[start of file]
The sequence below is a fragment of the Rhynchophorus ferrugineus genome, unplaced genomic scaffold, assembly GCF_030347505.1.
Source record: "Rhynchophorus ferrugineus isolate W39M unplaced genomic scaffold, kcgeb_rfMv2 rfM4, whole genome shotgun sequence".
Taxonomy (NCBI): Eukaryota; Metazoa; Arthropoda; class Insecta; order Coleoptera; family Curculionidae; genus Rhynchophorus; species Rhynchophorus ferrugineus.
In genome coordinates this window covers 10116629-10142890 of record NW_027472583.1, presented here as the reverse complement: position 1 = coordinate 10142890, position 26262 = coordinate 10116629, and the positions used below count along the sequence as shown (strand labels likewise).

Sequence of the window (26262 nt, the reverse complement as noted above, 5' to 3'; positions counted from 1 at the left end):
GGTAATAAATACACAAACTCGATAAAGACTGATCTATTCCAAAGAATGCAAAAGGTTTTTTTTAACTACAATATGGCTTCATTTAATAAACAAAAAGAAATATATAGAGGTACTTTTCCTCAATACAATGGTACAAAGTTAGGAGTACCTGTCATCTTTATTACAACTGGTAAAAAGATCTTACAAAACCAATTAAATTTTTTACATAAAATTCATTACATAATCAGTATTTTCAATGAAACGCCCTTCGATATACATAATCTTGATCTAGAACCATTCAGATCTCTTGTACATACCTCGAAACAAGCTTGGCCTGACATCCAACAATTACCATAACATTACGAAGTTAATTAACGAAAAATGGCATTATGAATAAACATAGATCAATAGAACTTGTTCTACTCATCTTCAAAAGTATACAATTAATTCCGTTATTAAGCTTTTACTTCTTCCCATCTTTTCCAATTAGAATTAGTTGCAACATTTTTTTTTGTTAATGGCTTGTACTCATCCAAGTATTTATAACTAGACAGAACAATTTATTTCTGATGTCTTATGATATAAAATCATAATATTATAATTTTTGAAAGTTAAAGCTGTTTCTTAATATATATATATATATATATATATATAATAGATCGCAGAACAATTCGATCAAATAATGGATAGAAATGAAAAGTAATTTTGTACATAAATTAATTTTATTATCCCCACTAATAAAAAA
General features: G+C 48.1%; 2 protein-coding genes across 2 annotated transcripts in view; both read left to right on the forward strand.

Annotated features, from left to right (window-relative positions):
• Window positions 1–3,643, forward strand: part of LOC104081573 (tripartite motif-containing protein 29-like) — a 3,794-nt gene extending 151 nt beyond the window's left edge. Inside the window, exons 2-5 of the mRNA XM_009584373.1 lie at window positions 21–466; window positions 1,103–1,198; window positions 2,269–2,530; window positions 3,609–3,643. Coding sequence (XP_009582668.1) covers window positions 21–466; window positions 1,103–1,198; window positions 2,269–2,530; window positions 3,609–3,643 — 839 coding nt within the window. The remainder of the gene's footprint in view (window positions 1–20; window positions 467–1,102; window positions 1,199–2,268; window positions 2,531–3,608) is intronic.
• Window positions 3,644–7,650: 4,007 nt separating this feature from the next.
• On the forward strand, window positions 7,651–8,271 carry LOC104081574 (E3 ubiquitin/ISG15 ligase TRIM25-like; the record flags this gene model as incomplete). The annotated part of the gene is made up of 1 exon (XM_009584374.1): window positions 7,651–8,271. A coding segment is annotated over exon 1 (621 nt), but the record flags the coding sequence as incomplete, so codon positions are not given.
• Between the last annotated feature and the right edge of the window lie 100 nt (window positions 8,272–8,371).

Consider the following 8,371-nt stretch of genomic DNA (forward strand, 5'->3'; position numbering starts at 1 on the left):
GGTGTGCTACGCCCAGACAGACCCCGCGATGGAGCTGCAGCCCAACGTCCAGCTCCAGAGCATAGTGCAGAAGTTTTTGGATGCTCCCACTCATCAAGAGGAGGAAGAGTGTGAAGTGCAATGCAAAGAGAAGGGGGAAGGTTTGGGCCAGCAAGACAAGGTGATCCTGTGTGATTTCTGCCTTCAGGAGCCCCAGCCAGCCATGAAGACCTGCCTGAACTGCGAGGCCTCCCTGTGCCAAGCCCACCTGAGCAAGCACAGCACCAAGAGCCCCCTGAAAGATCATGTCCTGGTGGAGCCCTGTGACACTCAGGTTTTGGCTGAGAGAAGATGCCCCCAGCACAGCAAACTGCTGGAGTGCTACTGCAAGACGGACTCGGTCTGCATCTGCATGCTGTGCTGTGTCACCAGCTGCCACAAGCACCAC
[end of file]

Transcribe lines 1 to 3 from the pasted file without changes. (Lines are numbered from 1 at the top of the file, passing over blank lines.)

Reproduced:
The sequence below is a fragment of the Rhynchophorus ferrugineus genome, unplaced genomic scaffold, assembly GCF_030347505.1.
Source record: "Rhynchophorus ferrugineus isolate W39M unplaced genomic scaffold, kcgeb_rfMv2 rfM4, whole genome shotgun sequence".
Taxonomy (NCBI): Eukaryota; Metazoa; Arthropoda; class Insecta; order Coleoptera; family Curculionidae; genus Rhynchophorus; species Rhynchophorus ferrugineus.